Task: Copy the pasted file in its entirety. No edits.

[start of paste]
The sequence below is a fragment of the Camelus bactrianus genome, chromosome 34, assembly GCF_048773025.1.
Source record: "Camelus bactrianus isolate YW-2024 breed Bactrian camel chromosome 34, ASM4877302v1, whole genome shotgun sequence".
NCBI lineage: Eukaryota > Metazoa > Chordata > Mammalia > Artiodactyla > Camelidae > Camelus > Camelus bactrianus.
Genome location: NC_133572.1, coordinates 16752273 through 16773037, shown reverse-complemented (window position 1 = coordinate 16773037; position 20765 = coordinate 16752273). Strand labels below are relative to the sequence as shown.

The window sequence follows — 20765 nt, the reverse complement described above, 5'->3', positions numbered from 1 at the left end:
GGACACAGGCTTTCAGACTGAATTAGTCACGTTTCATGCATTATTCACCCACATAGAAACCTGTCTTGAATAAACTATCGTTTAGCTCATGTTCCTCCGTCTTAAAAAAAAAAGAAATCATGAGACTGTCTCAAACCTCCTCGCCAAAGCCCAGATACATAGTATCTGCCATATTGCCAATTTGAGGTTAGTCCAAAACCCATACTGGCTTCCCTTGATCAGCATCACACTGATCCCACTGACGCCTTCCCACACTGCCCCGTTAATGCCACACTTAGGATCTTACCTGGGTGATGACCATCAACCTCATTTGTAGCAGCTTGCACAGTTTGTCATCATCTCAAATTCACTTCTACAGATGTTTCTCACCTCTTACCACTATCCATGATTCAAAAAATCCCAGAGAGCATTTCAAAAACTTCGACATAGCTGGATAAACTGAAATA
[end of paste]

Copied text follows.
The sequence below is a fragment of the Camelus bactrianus genome, chromosome 34, assembly GCF_048773025.1.
Source record: "Camelus bactrianus isolate YW-2024 breed Bactrian camel chromosome 34, ASM4877302v1, whole genome shotgun sequence".
NCBI lineage: Eukaryota > Metazoa > Chordata > Mammalia > Artiodactyla > Camelidae > Camelus > Camelus bactrianus.
Genome location: NC_133572.1, coordinates 16752273 through 16773037, shown reverse-complemented (window position 1 = coordinate 16773037; position 20765 = coordinate 16752273). Strand labels below are relative to the sequence as shown.

The window sequence follows — 20765 nt, the reverse complement described above, 5'->3', positions numbered from 1 at the left end:
GGACACAGGCTTTCAGACTGAATTAGTCACGTTTCATGCATTATTCACCCACATAGAAACCTGTCTTGAATAAACTATCGTTTAGCTCATGTTCCTCCGTCTTAAAAAAAAAAGAAATCATGAGACTGTCTCAAACCTCCTCGCCAAAGCCCAGATACATAGTATCTGCCATATTGCCAATTTGAGGTTAGTCCAAAACCCATACTGGCTTCCCTTGATCAGCATCACACTGATCCCACTGACGCCTTCCCACACTGCCCCGTTAATGCCACACTTAGGATCTTACCTGGGTGATGACCATCAACCTCATTTGTAGCAGCTTGCACAGTTTGTCATCATCTCAAATTCACTTCTACAGATGTTTCTCACCTCTTACCACTATCCATGATTCAAAAAATCCCAGAGAGCATTTCAAAAACTTCGACATAGCTGGATAAACTGAAATA